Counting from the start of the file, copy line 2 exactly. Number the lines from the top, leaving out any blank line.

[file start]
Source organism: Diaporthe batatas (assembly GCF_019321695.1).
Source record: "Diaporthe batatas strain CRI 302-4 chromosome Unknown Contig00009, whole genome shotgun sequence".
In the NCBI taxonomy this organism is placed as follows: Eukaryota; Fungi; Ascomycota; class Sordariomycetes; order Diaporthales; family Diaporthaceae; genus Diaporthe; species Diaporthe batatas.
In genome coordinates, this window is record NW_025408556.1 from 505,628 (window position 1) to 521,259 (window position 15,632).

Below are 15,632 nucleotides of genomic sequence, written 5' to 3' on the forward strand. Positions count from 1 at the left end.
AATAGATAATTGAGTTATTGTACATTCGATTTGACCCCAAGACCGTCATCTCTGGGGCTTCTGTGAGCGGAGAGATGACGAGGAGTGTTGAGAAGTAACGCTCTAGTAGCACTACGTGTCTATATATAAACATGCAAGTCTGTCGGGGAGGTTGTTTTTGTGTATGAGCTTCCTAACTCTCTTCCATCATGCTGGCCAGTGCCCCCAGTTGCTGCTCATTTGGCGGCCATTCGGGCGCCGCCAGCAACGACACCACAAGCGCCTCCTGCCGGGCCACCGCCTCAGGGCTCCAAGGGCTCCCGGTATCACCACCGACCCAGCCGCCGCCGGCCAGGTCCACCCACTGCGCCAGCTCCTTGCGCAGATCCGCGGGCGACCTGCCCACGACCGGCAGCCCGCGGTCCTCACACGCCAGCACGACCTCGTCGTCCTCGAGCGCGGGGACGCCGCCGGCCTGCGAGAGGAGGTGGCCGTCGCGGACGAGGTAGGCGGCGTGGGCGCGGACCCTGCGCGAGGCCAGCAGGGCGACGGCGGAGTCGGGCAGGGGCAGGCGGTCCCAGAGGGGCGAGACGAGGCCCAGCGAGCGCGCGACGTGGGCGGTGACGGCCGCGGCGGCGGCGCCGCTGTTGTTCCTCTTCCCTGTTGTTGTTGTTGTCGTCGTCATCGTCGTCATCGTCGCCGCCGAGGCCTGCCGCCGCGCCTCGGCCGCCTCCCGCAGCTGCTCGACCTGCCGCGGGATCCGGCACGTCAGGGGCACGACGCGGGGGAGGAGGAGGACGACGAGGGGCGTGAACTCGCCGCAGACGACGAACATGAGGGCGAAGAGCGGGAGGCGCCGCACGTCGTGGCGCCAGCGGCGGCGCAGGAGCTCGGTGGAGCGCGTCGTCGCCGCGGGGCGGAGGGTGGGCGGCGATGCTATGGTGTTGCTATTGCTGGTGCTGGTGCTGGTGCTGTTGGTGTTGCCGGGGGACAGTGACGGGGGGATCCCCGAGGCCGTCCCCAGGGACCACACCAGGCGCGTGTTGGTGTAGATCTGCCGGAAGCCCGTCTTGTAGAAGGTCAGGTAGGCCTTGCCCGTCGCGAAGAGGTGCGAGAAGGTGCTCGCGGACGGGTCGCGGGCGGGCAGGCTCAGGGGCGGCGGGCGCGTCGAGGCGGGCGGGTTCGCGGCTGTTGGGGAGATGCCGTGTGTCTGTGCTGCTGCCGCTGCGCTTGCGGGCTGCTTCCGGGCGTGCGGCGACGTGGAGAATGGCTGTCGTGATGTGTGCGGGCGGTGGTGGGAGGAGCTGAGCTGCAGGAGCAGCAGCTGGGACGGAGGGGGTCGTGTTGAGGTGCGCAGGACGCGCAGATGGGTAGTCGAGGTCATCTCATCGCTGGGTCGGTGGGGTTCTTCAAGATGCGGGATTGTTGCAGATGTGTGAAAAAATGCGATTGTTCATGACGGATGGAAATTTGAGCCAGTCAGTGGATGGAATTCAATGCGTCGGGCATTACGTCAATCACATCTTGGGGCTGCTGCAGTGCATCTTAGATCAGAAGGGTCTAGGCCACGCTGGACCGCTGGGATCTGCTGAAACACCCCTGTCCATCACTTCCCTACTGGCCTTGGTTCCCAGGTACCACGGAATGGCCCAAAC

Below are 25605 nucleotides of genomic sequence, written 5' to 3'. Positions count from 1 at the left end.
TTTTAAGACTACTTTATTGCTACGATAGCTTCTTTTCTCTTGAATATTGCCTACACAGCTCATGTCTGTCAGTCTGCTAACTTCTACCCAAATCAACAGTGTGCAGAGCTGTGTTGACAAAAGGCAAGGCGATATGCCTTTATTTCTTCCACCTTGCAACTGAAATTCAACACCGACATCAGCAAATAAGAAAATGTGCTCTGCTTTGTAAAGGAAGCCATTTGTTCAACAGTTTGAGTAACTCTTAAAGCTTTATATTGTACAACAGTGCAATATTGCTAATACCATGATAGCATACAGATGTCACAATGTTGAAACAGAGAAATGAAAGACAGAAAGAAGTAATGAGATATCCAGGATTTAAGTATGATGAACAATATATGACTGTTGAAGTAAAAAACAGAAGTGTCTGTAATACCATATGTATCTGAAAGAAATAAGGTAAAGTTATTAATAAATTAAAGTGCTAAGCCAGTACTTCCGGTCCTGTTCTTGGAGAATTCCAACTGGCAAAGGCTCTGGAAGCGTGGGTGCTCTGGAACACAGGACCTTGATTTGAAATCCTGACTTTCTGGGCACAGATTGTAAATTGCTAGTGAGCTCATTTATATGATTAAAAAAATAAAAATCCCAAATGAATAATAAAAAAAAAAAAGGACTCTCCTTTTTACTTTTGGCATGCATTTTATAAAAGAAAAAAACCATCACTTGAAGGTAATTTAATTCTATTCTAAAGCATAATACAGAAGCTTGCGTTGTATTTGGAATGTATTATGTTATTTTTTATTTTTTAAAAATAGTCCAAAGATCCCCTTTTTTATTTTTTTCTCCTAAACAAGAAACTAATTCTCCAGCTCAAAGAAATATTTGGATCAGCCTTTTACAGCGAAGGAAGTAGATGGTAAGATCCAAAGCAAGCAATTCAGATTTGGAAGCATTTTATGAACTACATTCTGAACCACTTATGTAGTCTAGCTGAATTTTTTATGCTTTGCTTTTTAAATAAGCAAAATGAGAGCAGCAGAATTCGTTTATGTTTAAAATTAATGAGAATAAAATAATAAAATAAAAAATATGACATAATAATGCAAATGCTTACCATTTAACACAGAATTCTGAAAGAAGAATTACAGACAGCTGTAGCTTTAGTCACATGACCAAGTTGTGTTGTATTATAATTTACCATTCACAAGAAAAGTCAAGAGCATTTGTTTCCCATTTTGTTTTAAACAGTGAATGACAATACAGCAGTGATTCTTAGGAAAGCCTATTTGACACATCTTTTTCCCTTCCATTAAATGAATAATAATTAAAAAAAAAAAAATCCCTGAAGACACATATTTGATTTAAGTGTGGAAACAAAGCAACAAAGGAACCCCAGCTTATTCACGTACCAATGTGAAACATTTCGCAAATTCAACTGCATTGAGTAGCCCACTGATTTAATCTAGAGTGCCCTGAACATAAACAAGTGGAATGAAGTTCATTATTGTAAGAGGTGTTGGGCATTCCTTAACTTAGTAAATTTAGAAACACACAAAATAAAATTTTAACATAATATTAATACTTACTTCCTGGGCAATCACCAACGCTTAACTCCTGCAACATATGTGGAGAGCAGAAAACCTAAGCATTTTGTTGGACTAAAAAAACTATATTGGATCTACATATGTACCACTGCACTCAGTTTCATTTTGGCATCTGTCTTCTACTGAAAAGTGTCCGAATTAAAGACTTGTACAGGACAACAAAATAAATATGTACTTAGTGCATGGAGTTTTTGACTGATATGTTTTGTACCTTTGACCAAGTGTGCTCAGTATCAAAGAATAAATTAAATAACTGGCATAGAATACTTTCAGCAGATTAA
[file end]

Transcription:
Source record: "Diaporthe batatas strain CRI 302-4 chromosome Unknown Contig00009, whole genome shotgun sequence".